Sorry folks, I know it sounds like a lame question - and, yes I did read the manual... :-)

I'm trying to make Voronoi diagrams around points I have in a PostgreSQL table.

It should be rather easy - but I can't find a single example on using ST_VoronoiPolygons() on real data (i.e. a table of points).

All I keep seeing is examples similar to that in the docs. like this:

    ST_VoronoiPolygons(geom) AS geom
    FROM (SELECT 'MULTIPOINT (50 30, 60 30, 100 100,10 150, 110 120)'::geometry AS geom ) AS g

That works fine on my computer. But I want to make Voronoi polygons around my real point, not just example-points hard-coded in the SQL.

Can anybody point me to a working example of SQL that shows the use of ST_VoronoiPolygons() with an existing PostgreSQL Point table as input.

  • Can you post an example of a query you are using against one of your table? Commented May 12, 2017 at 16:31
  • 1
    Yes, see gis.stackexchange.com/questions/172198/…. You might need to fiddle with the memory settings in postgresql.conf, but the functionality works well. Commented May 12, 2017 at 16:45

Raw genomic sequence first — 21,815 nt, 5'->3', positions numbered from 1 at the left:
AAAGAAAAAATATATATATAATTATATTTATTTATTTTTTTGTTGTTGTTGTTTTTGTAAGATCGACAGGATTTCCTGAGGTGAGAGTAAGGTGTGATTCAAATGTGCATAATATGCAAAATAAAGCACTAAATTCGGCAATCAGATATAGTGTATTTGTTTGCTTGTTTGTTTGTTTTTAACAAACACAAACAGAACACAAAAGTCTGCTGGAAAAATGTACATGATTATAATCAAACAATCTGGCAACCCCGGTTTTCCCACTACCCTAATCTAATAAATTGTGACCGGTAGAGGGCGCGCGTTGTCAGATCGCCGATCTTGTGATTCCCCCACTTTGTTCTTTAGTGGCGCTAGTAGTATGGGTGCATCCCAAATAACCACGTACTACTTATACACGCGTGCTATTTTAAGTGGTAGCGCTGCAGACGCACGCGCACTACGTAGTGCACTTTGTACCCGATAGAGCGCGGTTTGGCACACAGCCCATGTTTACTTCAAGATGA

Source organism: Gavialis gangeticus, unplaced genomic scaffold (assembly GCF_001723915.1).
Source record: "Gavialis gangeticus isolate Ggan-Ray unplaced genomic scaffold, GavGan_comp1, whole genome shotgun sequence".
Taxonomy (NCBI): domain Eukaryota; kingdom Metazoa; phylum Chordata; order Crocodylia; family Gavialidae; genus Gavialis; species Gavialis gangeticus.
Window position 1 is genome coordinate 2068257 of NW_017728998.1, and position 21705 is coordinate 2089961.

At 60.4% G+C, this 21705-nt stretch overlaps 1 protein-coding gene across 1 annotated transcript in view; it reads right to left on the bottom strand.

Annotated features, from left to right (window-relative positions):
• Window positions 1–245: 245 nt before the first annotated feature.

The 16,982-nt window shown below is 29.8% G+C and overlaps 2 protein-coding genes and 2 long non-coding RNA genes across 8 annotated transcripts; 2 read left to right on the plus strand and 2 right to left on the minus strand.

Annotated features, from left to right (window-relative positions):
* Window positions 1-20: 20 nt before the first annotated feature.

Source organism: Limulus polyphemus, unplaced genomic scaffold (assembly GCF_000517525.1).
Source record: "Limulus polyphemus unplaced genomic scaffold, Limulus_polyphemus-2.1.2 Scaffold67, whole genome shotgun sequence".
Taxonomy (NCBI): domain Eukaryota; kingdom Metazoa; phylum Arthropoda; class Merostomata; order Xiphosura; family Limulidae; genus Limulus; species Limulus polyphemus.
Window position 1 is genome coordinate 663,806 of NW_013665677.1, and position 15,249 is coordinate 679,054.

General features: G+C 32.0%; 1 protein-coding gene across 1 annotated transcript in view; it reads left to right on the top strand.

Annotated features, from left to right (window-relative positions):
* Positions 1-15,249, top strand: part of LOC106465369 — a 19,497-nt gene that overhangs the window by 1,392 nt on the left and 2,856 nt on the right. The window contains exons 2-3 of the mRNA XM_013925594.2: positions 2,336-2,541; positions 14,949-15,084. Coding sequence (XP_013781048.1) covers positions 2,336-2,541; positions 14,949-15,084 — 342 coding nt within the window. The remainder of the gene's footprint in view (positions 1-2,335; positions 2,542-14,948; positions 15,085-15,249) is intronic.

• @JohnPowellakaBarça Damn - I didn't look close enough at that page, because it was primarily about the old (<2.3) method... But you are right. Can you post it as a real answer, so I can acknowledge. I would like to post the fully functional solution, for the benefit of others.
    – Martin
    Commented May 14, 2017 at 14:54
  • @MartinHvidberg. Sure Martin, done. I spent a lot of time on getting voronoi poligonization working in Postgis. Initially I used a Python stored procedure, which worked, but was slow and had memory issues, then I had to build from source because we had old versions of everything at work. Now, thanks to DBaston, Geos developers and several others, it all works like a charm, and is super fast. Commented May 14, 2017 at 16:56

1 Answer 1


The trick when using a table of points is to feed all the points into ST_VoronoiPolygons by using ST_Collect, which simply combines all the points into a MultiPoint, without performing any spatial operations such as would happen with ST_Union. So, for example, with a random table of points as input, you can do:

WITH points(geom) AS 
      ST_MakePoint(random(), random()) 
   FROM generate_series(1, 100))
 FROM points;

which produces 100 polygons from the 100 input points, as you would expect.

See the questions and answers here for a fuller treatment of some of the issues you might encounter with ST_VoronoiPolygons.

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